Notes on the Journey

Tuesday, August 14, 2012

Welcome to the Real

Nice.  We often use the term "nice" to describe someone.  What does that term really mean?  The dictionary describes "nice" as:  pleasant in manner, good-natured, kind, polite.  Nice is a term rather like "interesting."  We often use it when we're either not able to be, or don't want to be, more specific.  For example:  "I didn't really like that movie, but there were some interesting things in it."  God forbid, anyone should press me for what the interesting things were.  I'd have to get really creative at that point.

Nice can also mean bland, or unimpressionable.  It's a type of cover-all description.  It's a rather amorphous term.  Vague in its meaning.  We don't usually use it to describe exciting people, or exceptional people, even though they might be good-natured and polite.  Often, I've noticed that we say someone is nice as a way to compensate for something else we've said about them that's not the most positive.  For example:  "I didn't find him/her very engaging, but he/she seemed nice."  Who cares if they're nice at that point?  We've already decided we're done with them.

We often think someone who is spiritual is also nice.  Or, that if they're spiritual, they should be nice as well.  Really?  I don't think so.  I've known people I thought were very spiritual, but who I would not describe as nice.  Someone who is forthcoming with the truth is not always thought of as nice.  Someone who doesn't suffer fools very well is not always thought of as nice.  Someone who is quick-minded and witty is not always thought of as nice.  Exceptionally intelligent or creative people are not always thought of as nice.  Anyone who doesn't react or respond the way we think they should will probably not be considered nice.

Nice people often let others get away with inappropriate or unacceptable behavior.  Nice people don't like confrontation.  Nice people don't call others on their untruths or lacks of integrity.  Nice people put up with disrespectful behavior.  Nice people make excuses for other peoples lapses.  Nice people do most of the work and don't complain.  Nice people don't stand up for themselves.  Nice people let others go first.  Nice people don't get angry.  Nice people don't set boundaries.  What do you think makes a nice person?  What attributes would someone have who you would consider to be nice?  Who do you think is a nice person and why?

The dictionary used the word "kind" as a descriptive for nice.  I disagree.  I don't think someone who is nice is also kind.  You could be very blunt and brisk, which are usually not attributes of someone considered nice, and still be kind.  Kindness has nothing to do with being nice.  And, if someone was kind, I wouldn't describe them as nice, I would specifically use the term "kind" as the descriptive.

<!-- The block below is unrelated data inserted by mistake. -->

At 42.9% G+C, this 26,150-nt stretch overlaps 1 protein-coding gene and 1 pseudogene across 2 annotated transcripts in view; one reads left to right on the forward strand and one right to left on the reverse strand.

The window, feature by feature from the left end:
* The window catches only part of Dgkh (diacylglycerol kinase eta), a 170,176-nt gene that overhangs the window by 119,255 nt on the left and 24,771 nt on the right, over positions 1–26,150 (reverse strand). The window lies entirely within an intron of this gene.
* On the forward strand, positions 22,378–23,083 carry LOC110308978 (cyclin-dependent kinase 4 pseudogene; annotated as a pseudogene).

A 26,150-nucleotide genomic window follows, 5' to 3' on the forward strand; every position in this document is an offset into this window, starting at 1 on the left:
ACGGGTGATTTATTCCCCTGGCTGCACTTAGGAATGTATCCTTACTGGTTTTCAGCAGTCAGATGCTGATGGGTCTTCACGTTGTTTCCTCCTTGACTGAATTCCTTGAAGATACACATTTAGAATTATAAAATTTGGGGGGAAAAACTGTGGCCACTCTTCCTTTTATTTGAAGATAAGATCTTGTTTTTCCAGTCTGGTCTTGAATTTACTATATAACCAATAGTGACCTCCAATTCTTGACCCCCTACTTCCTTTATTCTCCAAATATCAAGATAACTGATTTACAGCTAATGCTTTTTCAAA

Nice people tend to be people-pleasers.  "Oh, I couldn't do that, it wouldn't be nice."  But, often the thing that "wouldn't be nice" is the thing that, if done, would set a boundary; or, exhibit strength of character; or, stop abusive behavior.  The thing that "wouldn't be nice" would be truthful, or direct, or confrontational.  Nice people are often not truthful, because they're too concerned about hurting someone else's feelings to be truthful.  Nice people are not often direct.  And, nice people are rarely, if ever, confrontational.

I would be considered a nice person on many counts and by many people.  I've always tried to be nice at the expense of:  what I really need or want; being truthful; standing up for myself; setting boundaries; and, ultimately, at the expense of myself on many levels.  I'm guilty of all the things I've listed that nice people are or do.  But, I'm tired of being nice.  As long as I'm retiring from script supervising, I think I'll retire from being nice as well.  Why not?  Enough of being nice.  Now, I just want to be authentic.

I don't care about pleasing anyone but myself at this point.  I'm tired of worrying more about other people's feelings than I do about my own.  This is one of the advantages of getting older, you get too tired to keep up the illusions and masks you wore when you were younger.  You let go of a lot of ideas and behaviors in favor of authenticity.  You're past caring what other people think.  It takes too much energy to be anything other than direct.  It's so much easier to deal with things directly in the moment than to sidestep them in favor of someone else's feelings.  I feel better when I deal with things truthfully in the moment.  And, by doing that, I can let them go and move on instead of carrying them around.

So, no more Mr. Nice Guy, as the saying goes...even though I'm female.  Now, things just are what they are.  Like it or don't like it, it doesn't matter to me.  Mess with me at your own peril.  I'm not holding anything back these days.  Ask me a question, you're going to get the truth, even if it's not what you wanted to hear.  The days of glossing over other people's bad behavior and rationalizing excuses are gone.  Now, it's welcome to the real, and what a relief that is.    

 

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